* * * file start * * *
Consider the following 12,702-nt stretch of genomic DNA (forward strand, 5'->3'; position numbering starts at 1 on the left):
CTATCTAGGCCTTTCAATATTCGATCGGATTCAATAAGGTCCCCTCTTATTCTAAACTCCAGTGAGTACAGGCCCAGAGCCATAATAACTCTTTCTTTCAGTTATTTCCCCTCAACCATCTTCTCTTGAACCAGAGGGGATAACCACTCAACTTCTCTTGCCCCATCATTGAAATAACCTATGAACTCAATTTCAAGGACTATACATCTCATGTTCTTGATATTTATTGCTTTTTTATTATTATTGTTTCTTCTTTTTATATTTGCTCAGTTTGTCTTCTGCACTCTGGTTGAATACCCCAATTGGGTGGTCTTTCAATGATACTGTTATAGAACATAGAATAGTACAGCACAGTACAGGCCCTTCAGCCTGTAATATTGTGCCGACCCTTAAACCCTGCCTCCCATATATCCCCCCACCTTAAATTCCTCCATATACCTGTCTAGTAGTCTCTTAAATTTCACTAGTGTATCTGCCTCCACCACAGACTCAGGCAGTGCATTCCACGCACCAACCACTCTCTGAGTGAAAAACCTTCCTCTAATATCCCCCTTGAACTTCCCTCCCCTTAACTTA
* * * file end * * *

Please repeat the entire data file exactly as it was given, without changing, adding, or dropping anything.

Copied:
Consider the following 12,702-nt stretch of genomic DNA (forward strand, 5'->3'; position numbering starts at 1 on the left):
CTATCTAGGCCTTTCAATATTCGATCGGATTCAATAAGGTCCCCTCTTATTCTAAACTCCAGTGAGTACAGGCCCAGAGCCATAATAACTCTTTCTTTCAGTTATTTCCCCTCAACCATCTTCTCTTGAACCAGAGGGGATAACCACTCAACTTCTCTTGCCCCATCATTGAAATAACCTATGAACTCAATTTCAAGGACTATACATCTCATGTTCTTGATATTTATTGCTTTTTTATTATTATTGTTTCTTCTTTTTATATTTGCTCAGTTTGTCTTCTGCACTCTGGTTGAATACCCCAATTGGGTGGTCTTTCAATGATACTGTTATAGAACATAGAATAGTACAGCACAGTACAGGCCCTTCAGCCTGTAATATTGTGCCGACCCTTAAACCCTGCCTCCCATATATCCCCCCACCTTAAATTCCTCCATATACCTGTCTAGTAGTCTCTTAAATTTCACTAGTGTATCTGCCTCCACCACAGACTCAGGCAGTGCATTCCACGCACCAACCACTCTCTGAGTGAAAAACCTTCCTCTAATATCCCCCTTGAACTTCCCTCCCCTTAACTTA